Computer System

The bankruptcy department for a creditor in the consumer credit industry must utilize a software system to effectively manage information in bankruptcy cases. Often, the creditor's main computer system cannot adequately manage bankruptcy information. The system is usually dedicated to managing pre-bankruptcy, in-house recoveries or agency placements. Dedicated bankruptcy case-management systems aren't luxuries—they are necessities.

One example is the implementation of technology enhancements that reduce the need of adding staff when bankruptcy volumes increase or that prevent acceleration of charge-off resulting from electronic noticing. Another example of the failure of the main system and the case-management system is the inability to track multiple account balances. Account balances at issue in a bankruptcy case may vary due to the current account balance owed versus the balance at the date of the bankruptcy filing or a settled balance. If payments are made after the bankruptcy filing, the balances at issue in the case should reflect the reduction in the system of record and the bankruptcy case-management system.

Your bankruptcy software system should include the following features:

  • multiple balance-tracking per account,
  • automatic application of the expected return in a chapter 13 case to forecast future recoveries,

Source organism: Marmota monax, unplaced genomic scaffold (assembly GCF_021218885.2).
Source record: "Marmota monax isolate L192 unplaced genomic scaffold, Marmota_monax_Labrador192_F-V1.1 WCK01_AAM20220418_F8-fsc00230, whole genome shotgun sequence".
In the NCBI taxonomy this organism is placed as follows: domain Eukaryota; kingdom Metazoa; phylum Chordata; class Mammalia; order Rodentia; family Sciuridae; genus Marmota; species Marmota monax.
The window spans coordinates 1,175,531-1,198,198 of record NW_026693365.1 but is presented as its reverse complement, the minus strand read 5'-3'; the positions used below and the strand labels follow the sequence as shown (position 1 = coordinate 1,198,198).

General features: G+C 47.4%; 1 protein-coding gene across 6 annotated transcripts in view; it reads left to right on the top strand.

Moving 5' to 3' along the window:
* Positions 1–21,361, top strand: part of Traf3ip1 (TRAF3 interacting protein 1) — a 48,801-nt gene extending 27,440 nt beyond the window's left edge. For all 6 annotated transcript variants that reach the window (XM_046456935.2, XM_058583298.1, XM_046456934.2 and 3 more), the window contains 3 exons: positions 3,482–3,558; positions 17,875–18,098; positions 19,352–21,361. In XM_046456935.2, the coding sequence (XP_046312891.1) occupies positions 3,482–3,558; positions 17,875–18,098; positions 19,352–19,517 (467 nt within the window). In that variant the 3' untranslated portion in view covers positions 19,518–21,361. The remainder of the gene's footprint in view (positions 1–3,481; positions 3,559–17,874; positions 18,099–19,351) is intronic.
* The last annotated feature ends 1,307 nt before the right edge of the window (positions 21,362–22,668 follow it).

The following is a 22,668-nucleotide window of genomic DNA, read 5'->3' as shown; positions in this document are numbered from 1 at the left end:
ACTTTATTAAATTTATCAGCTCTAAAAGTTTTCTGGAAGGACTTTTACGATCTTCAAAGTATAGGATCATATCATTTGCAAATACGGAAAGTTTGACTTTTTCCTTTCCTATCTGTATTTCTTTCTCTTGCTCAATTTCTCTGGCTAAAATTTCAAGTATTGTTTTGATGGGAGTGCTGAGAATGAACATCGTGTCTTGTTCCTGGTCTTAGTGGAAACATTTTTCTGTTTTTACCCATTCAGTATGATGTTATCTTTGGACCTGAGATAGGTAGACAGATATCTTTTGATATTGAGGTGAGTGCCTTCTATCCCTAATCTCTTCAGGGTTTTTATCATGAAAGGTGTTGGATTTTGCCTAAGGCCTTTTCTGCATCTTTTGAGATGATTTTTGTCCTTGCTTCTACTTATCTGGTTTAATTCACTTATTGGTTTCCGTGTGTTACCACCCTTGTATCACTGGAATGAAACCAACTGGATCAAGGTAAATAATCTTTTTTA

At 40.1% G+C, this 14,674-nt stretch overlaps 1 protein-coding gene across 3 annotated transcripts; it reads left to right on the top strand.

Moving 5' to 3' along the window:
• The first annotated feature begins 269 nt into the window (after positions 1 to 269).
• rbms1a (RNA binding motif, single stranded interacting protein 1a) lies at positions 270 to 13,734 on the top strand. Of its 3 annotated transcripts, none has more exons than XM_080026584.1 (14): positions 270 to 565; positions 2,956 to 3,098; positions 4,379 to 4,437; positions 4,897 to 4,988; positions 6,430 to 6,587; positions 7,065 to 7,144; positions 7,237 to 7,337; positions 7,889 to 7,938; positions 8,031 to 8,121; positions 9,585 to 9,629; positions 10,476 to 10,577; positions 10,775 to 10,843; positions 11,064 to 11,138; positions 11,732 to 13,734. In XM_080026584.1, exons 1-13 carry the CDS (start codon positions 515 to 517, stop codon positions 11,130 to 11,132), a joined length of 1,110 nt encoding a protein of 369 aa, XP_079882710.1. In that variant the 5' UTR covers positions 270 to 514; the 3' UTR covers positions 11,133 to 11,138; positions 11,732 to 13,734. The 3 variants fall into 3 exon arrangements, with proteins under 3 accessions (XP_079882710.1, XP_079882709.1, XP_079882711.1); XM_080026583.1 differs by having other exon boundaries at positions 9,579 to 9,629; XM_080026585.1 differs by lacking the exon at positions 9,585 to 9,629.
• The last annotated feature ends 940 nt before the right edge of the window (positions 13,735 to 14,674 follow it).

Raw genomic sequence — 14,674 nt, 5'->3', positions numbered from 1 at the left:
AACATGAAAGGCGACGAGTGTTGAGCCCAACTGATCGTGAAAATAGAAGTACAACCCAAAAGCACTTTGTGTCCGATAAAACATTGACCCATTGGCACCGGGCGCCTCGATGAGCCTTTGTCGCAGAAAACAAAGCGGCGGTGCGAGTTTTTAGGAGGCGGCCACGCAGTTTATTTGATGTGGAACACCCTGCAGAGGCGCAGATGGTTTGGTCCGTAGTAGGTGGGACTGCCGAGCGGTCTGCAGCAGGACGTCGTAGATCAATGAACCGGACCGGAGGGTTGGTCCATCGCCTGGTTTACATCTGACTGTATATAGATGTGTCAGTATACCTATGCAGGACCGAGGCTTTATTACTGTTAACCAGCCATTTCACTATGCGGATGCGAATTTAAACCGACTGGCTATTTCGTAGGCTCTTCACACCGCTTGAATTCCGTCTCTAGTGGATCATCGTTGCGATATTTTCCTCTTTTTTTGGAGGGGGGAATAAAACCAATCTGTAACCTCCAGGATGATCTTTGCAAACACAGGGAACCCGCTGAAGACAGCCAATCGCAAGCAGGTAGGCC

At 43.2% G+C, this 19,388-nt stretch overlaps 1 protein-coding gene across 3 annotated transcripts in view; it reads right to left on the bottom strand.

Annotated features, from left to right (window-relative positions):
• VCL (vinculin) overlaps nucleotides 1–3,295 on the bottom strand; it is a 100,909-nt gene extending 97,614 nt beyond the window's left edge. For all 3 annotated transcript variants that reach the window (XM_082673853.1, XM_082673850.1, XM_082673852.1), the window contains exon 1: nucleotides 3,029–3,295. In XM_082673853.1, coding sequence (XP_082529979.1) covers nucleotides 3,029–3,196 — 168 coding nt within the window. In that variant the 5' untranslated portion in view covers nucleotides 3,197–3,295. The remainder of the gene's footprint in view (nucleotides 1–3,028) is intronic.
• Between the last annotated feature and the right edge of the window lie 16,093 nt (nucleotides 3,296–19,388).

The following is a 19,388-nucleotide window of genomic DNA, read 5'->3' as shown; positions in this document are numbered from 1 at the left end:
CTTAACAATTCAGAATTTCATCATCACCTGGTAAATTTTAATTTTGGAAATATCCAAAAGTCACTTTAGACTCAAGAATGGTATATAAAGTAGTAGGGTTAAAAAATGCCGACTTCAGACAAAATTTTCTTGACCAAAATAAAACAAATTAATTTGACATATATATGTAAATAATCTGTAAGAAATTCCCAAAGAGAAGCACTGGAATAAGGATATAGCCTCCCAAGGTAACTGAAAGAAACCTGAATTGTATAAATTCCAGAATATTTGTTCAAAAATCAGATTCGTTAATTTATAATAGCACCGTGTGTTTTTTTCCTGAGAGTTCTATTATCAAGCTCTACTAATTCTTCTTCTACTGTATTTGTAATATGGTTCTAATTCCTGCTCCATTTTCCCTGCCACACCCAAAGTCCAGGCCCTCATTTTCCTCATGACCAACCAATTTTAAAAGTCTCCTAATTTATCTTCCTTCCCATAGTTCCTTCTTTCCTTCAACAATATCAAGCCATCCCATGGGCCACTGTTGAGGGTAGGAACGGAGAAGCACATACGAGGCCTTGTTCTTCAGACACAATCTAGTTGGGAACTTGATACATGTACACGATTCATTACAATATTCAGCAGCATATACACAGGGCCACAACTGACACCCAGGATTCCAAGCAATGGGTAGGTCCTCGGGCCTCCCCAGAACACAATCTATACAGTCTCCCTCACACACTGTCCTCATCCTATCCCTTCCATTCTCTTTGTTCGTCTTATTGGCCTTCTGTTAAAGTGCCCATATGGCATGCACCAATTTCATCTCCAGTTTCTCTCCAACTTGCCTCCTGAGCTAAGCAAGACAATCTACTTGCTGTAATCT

• bar date tracking alerts,
  • correct identification and tracking of non-filing codebtors in chapter 7, 11, 12 and 13 cases,
  • ability to track guarantors in business bankruptcies and
  • ability to print standard form letters.

Hiring Outside Counsel

When hiring outside attorneys, look at the firm's experience in representing creditors in bankruptcy cases. Look to establish a partnership with a firm handling a large volume of cases. Some creditors refer cases to firms that centralize their bankruptcy cases on a national or regional level if the volume of work is too high for the creditor to manage the litigation internally. Creditors must track expenses and results on every bankruptcy initiative taken regardless of how legal representation is determined.

Legal costs can be managed effectively if you only track cost and revenue. Make changes when needed.


Success in managing bankruptcy claims requires commitment to establishing goals, controlling expenses and training. Without training and ongoing education of the bankruptcy process, results will show lower revenue, increased costs and higher charge-offs.

Journal Date: 
Sunday, May 1, 2005